By Jason Eis, Executive Director, Vivid Economics, Mark Fulton, Founder, Energy Transition Advisers (ETA), Eric Ling, Engagement Manager, Vivid Economics
As we write shortly after the US election, the result is still to be settled but the current status suggests:
- Joe Biden is the President-Elect of the United States and Democrats continue to hold control of the House of Representatives.
- The Senate is closely contested, and the run-offs in Georgia will determine the final result in January, although present consensus opinion is that Republicans are in the best position.
- Climate has appeared to be an important factor in exit polls and was cited by President-Elect Joe Biden as a key policy plank in his acceptance speech, but it has not proven to be a decisive factor in critical swing states (Deane & Gramlich, 2020).
- Global leaders congratulating President-Elect Biden have cited cooperation on climate (Macias, 2020). There is common ground for an ambitious COP26 next year in Glasgow.
- This comes on top of China announcing a 2060 net zero target and phase out of non-hybrid ICE by 2035. Japan has also announced a net zero 2050 target and the EU remains strong in its commitments and has raised the prospect of a carbon border tax adjustment (Droege, 2020; Rozès Moscovenko, 2020).
The outcome of this US election has an important bearing on climate policy in the next four years and to the Inevitable Policy Response (IPR) project that forecasts a forceful policy response to climate by 2025.
- The incoming Biden Administration will provide substantially greater positive momentum around climate policy expectations and outcomes in the US and globally through renewed US leadership. Simply by using executive powers combined with state and local action, a forceful Inevitable Policy Response to climate looks achievable in the US.
- The composition of the Senate is an important additional factor. If the Democrats were to hold the balance of power in the Senate, then a Biden administration combined with Democrat Congress would be far more impactful.
- However, a Senate with a Democratic control of the balance of power currently is seen less likely than divided power. This would mean a check on the full ambitions of the Biden climate plan, although a significant increase in climate action is still very likely through direct executive action, enabling of state-level action, and federal legislative action, which better balances a Democratic agenda.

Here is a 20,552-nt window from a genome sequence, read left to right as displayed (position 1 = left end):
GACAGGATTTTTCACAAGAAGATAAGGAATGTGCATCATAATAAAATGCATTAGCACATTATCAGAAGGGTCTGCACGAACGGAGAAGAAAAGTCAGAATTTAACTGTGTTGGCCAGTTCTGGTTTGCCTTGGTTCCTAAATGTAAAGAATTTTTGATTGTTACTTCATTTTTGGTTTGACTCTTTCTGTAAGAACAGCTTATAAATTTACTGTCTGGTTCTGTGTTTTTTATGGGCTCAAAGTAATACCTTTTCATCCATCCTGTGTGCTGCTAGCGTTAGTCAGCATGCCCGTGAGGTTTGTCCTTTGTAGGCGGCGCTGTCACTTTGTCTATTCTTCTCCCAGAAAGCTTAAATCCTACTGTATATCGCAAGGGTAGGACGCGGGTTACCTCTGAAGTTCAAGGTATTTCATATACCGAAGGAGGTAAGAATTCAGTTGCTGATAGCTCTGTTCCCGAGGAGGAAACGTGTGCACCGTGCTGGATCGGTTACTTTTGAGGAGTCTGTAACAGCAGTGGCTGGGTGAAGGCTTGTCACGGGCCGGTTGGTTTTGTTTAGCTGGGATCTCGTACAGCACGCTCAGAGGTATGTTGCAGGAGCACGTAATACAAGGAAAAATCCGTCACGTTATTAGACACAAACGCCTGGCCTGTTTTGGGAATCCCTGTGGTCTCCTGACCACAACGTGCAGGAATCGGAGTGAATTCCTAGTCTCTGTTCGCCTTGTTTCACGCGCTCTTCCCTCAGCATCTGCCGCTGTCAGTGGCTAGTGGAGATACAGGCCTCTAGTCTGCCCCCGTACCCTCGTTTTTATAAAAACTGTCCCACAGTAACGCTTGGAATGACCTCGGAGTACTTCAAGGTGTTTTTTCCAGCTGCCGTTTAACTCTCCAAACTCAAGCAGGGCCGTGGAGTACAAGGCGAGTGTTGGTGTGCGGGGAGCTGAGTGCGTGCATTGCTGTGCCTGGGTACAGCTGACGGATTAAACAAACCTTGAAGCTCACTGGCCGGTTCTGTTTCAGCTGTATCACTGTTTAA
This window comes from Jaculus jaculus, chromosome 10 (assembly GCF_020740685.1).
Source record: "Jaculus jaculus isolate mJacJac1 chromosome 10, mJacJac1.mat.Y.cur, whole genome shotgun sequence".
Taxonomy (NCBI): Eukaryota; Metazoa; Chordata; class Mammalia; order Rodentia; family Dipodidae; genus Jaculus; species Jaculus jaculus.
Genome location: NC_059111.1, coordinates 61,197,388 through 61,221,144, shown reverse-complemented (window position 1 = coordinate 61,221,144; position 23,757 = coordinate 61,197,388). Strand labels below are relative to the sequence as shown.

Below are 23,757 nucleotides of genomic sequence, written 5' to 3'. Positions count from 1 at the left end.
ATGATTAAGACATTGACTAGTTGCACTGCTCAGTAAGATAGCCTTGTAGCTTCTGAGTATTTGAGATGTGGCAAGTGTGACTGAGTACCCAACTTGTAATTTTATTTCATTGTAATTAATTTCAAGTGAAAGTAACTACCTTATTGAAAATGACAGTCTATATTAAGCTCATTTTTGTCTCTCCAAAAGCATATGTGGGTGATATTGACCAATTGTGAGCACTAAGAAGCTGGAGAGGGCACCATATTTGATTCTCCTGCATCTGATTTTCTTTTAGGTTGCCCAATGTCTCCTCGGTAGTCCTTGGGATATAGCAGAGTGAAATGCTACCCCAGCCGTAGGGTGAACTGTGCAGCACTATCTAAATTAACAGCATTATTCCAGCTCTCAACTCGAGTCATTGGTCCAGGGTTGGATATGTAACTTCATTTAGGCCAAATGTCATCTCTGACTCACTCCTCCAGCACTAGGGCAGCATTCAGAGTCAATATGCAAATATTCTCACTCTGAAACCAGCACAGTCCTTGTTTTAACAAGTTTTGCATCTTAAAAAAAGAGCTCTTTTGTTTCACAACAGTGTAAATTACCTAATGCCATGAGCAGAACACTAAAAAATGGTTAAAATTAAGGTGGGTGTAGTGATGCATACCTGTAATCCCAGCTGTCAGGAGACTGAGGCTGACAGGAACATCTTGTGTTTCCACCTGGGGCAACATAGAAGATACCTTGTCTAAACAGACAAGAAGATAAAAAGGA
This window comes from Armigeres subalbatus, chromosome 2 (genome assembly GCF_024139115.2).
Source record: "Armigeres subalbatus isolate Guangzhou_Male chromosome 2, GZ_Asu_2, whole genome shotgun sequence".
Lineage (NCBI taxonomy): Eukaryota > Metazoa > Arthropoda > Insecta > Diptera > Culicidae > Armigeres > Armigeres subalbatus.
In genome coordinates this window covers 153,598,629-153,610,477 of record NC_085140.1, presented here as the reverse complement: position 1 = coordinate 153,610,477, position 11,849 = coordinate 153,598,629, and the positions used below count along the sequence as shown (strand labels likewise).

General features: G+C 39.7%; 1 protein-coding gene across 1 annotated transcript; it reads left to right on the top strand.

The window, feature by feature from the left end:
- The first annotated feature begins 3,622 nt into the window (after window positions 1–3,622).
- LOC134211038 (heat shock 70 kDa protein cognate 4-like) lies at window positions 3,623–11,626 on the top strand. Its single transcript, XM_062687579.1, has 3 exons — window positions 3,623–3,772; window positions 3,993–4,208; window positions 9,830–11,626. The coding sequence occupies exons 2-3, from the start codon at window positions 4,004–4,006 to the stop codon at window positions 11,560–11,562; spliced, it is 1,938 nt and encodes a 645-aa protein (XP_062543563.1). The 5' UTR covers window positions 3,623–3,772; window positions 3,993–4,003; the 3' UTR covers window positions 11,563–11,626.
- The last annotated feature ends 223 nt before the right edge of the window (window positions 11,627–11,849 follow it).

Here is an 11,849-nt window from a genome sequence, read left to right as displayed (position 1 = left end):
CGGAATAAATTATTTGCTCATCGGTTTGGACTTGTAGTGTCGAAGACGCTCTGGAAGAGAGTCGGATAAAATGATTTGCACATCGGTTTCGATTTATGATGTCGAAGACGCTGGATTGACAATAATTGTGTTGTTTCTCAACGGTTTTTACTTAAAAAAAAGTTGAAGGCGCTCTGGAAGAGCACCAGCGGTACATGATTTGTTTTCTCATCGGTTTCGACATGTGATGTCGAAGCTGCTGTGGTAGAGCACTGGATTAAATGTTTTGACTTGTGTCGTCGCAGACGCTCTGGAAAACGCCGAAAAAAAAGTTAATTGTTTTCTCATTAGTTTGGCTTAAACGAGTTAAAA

- Combining new impetus in the US with recent comments from President Xi Jinping on targeting net zero 2060 in China, Japan and Korea announcing a 2050 target and continued high ambition in Europe, global policy momentum is gathering pace.
In terms of the Biden climate plan, we believe that the key points outlined below would be addressed fully if a unified democratic government were confirmed and, even without the Senate, many of the initiatives below should get enacted given Executive powers (the EPA being crucial), support from states, and a new stimulus package that reflects a compromise more favorable to the Democrats’ agenda:
- Re-join the Paris agreement – This can be achieved without Congress (as was initially the case).
- Seek greater global action through diplomatic, trade and financial channels – Expect global engagement on climate. The executive has wide-reaching diplomatic authority. Relationships with the EU and China will be crucial relationships to leverage on climate.
- Net zero emissions target by 2050 – This can be announced unilaterally by the administration. However, a credible commitment will require policy pathways including via legislature support, which is dependent on sufficient support in the Senate.
- Zero carbon electricity system by 2035 – This can be regulated without consent of congress (Mass. vs. EPA) via New Source Performance Standards (NSPS) and other Clean Air Act regulatory authority vested in the Environmental Protection Agency (EPA). The signal of strong intent will itself have some impact on markets, but implementation will take time, and legal challenges can derail the process.
- Clean energy oriented interstate energy transmission regulation, permits and leasing of public lands – Federal permits and land leases for infrastructure, oil and gas development and offshore wind will favour clean energy, hampering oil and gas, while unlocking renewable energy, and the Federal Energy Regulatory Commission (FERC) can deploy its wider array of powers to more broadly support state-led action.
- Tighter fuel economy standards and enabling state action – More ambitious fuel economy standards that incentivise a shift to electric vehicles will replace the Trump administration’s rules, and states seeking to set zero emission vehicle rules with mandatory ICE phase out – starting with California – will not face resistance.